US 2995552 A
Description (OCR text may contain errors)
United States Patent 2,995,552 PROCESS FOR THE HALOGENATION 0F PIG- MENT AND VAT DYE INTERMEDIATES Guido R. Genta, Snyder, N.Y., assignor to Allied Chemical Corporation, a corporation 'of New York No Drawing. Filed Dec. 26, 1957, Ser. No. 705,132 5 Claims. (Cl. 260-265) This invention relates to processes for reacting finely divided polycyclic organic compounds which are insoluble or sparingly soluble in water as well as in organic liquids. Illustrative of such organic compounds are the dibenzanthrones, isodibenzanthrones, pyroanthrones, anthanthrones, dibenzpyrenequinones, indanthrones, flavanthrones, indigos, thioindigos and phthalocyanine compounds.
In the manufacture of vat dyes and pigments and phthalocyauine dyes and pigments, it is necessary or desirable to react a suspension of a finely divided polycyclic organic compound containing chromophoric groups in an organic liquid such as nitrobenzene, mono-, diand trichlorobenzenes, toluene, xylene, etc., in which the polycyclic compound is insoluble or sparingly soluble. The more important reactions thus carried out are halogenations, particularly chlorinations and brominations, alkyla- .tions, acylations, nitrations, esterifications and etherifications. As heretofore carried out, these reactions proceeded very slowly, probably because the polycyclic compound, even though finely ground, is in the form of hard crystalline particles which react very slowly. Moreover, the reaction product (such as for example as chloroindanthrone in the chlorination of indanthrone) coats the surface of the crystals of the reactant material, which thus becomes indifferent to further chemical attack by the other reactant. As a result, the reaction product is contaminated with considerable of the unreacted starting material.
The present invention overcomes the above objections and difficulties and results in a reaction product of markedly improved purity in materially less time. In accordance with the present invention, the reaction of polycyclic organic compounds suspended in finely divided solid state in organic liquids with another reactant in the liquid or gaseous phase is carried out in the presence of a solid finely divided hard crystalline water-soluble abrasive material, while agitating the mixture. When the reaction is complete, the organic liquid medium is separated from the 'mixture of abrasive material and reaction product and the latter separated from the abrasive material by dissolving out the latter by washing the mixture with water, leaving the reaction product substantially uncontaminated with the abrasive material. The preferred water-soluble abrasive materials are salts; particularly preferred are the alkali metal halides such as potas sium chloride and sodium chloride. Of these two salts, sodium chloride is preferred because of its cheapness and ready availability.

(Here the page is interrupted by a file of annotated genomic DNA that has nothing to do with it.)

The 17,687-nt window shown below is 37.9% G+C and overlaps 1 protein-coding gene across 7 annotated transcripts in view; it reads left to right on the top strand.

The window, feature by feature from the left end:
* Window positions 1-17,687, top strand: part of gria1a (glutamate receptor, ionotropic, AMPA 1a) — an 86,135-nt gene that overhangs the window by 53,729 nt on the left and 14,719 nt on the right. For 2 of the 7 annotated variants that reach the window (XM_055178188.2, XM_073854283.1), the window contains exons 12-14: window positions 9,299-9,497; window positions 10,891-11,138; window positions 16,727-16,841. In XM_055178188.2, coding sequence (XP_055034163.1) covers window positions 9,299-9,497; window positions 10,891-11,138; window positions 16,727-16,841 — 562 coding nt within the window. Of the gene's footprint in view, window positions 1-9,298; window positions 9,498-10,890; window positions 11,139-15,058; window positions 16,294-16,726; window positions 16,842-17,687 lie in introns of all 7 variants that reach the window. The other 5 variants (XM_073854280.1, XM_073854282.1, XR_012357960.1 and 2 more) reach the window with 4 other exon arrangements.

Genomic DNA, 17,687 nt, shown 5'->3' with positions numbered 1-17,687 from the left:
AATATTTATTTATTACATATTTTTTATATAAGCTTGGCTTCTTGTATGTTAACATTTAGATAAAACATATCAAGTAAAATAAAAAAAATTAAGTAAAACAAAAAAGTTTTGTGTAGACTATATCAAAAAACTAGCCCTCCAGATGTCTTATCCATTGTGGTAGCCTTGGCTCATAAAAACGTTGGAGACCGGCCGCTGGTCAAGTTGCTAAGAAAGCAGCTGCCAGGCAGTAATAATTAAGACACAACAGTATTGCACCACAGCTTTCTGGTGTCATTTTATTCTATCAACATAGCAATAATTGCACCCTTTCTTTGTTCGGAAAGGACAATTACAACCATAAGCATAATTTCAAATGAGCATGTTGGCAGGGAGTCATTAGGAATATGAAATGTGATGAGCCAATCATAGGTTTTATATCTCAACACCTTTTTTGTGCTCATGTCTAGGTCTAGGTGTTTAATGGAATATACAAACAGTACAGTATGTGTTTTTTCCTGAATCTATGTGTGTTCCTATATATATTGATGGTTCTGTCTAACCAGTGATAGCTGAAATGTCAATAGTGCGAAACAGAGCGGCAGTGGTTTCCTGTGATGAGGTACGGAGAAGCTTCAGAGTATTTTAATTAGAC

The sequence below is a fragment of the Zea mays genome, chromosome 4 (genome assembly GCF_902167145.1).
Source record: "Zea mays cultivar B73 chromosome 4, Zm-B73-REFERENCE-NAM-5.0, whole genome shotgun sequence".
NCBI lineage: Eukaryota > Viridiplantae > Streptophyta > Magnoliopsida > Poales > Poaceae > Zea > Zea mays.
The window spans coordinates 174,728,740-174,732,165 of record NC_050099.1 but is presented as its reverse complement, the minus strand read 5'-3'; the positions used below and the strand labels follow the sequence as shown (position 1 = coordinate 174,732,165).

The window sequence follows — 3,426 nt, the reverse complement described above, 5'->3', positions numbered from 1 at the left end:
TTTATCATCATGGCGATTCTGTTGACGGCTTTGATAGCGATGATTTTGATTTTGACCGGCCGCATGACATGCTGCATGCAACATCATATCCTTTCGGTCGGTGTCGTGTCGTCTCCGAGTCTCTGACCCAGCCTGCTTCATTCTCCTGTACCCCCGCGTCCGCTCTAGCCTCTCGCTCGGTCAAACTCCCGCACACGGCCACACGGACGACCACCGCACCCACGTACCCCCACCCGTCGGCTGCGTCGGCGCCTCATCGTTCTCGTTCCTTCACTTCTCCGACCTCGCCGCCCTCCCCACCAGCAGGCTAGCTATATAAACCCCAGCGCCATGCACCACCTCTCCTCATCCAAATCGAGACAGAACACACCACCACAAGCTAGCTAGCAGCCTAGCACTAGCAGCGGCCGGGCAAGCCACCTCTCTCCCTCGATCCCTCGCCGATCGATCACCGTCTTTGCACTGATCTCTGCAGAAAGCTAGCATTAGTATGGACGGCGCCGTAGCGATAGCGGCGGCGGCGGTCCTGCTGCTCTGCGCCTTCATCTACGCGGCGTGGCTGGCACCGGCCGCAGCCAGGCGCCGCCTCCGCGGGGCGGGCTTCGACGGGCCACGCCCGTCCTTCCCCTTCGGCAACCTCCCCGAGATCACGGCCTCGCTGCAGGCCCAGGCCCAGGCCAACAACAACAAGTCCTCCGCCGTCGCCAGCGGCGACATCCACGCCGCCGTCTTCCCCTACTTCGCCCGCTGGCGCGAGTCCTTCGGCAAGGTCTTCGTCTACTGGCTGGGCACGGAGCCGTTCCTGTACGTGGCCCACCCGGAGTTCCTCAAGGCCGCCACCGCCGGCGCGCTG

Halogenations, particularly chlorinations and brominations, alkylations, acylations, nitrations, esterifications and etherifications of polycyclic organic compounds containing chromophoric groups, particularly vattable chromrphoric groups (i.e., vat dyes and vat dye intermediates), can be carried out in accordance with the present invention with a material saving in reaction time and usually with an improvement in purity of product and yield. The salt, being in the form of hard crystals belonging to the cubic system, exercises a grinding and scraping action on the suspended organic compound, so that as the reaction proceeds the surfaces of the suspended organic compound are ground and scraped, continuously expom fresh surfaces to attack by the other reactant Patented Aug. 8, 1961 which is in the gaseous or liquid phase, thus speeding up the reaction as well as resulting in a reaction product of greater purity. Moreover, the growth of crystals of the organic compounds, which growth usually occurs when a poorly soluble organic compound is heated in an organic solvent, is inhibited by the presence of the added salt, which exercises a comminuting action upon these crystals. The resulting reduction in size of the particles of the organic compound being reacted increases the speed of the reaction. It will be understood this invention is not to be limited the above explanation, which is ad vanced chiefly to 'facilitate a better understanding of the invention.
The addition of the salt to the suspension of solid organic compound containing chromophoric groups, particularly vattable chromophoric groups, in the organic liquid improves the fluidity of the reaction mass thereby permitting the use of larger batches than would be feasible when carrying out the reaction without the added salt. When the reactions are carried out, as has heretofore been customary, without the added salt, the reaction mass is viscous, so much so that it is diflicult to obtain adeproduct-of the organic liquid medium in which the reaction is carried out with consequent improvement in the purity of the product. I
The salt used should not be too coarse and should preferably have a fineness of between about 10 and mesh, i.e., should have an average particle size (size of the longest dimension) within the range of from about 0.15 to 2 mm. The amount of salt used in each case should be such as to produce a slurry of reasonably good mobility. Good results are obtained with from about 1 to 2 parts of salt by weight per part of solid organic compound. Less than onepart of salt by weight per part of solid organic compound is not recommended. The use of larger proportions than 2 parts of salt by weightper part of solid organic compound, while effective, is generally uneconomical.